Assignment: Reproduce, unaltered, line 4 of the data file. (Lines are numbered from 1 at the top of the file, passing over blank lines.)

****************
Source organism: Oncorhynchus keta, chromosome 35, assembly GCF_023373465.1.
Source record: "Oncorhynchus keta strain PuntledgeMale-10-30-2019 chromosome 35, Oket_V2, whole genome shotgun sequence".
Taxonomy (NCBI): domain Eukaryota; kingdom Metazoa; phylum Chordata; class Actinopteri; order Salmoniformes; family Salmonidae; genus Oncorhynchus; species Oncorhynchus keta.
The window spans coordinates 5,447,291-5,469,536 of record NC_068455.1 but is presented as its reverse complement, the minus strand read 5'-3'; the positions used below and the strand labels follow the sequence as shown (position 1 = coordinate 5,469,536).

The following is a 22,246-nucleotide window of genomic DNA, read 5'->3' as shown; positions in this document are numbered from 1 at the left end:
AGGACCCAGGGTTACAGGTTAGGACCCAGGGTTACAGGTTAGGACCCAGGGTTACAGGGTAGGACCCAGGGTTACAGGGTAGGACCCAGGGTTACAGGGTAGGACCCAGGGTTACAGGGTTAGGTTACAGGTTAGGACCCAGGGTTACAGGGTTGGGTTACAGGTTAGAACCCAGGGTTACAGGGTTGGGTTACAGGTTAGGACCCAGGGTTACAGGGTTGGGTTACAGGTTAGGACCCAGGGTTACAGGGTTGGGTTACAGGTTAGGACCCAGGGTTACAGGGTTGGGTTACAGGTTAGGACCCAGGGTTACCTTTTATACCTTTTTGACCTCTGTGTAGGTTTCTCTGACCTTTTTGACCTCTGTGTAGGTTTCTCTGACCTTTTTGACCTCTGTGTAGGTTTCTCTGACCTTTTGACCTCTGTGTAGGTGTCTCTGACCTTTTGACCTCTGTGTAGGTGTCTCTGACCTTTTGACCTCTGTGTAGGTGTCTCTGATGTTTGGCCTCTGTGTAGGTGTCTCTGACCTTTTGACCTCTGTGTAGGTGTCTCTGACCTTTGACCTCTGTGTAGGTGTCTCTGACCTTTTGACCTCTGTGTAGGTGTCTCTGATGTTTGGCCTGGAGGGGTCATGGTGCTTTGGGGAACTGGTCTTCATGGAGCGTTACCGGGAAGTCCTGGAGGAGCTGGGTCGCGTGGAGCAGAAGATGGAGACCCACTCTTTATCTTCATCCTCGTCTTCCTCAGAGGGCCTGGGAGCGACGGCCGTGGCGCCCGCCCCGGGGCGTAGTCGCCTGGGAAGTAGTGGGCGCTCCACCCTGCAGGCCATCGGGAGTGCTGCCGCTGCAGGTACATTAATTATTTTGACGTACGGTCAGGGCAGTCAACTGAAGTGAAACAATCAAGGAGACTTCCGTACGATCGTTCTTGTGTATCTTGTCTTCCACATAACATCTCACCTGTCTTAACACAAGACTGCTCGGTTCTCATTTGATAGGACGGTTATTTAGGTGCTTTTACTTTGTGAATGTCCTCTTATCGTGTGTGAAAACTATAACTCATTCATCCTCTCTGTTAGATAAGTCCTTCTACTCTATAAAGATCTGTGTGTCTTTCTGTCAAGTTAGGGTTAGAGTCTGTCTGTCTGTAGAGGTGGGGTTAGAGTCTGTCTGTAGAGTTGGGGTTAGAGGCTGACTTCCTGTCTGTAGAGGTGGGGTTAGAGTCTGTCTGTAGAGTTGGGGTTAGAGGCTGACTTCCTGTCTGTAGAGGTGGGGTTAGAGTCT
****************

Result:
The window spans coordinates 5,447,291-5,469,536 of record NC_068455.1 but is presented as its reverse complement, the minus strand read 5'-3'; the positions used below and the strand labels follow the sequence as shown (position 1 = coordinate 5,469,536).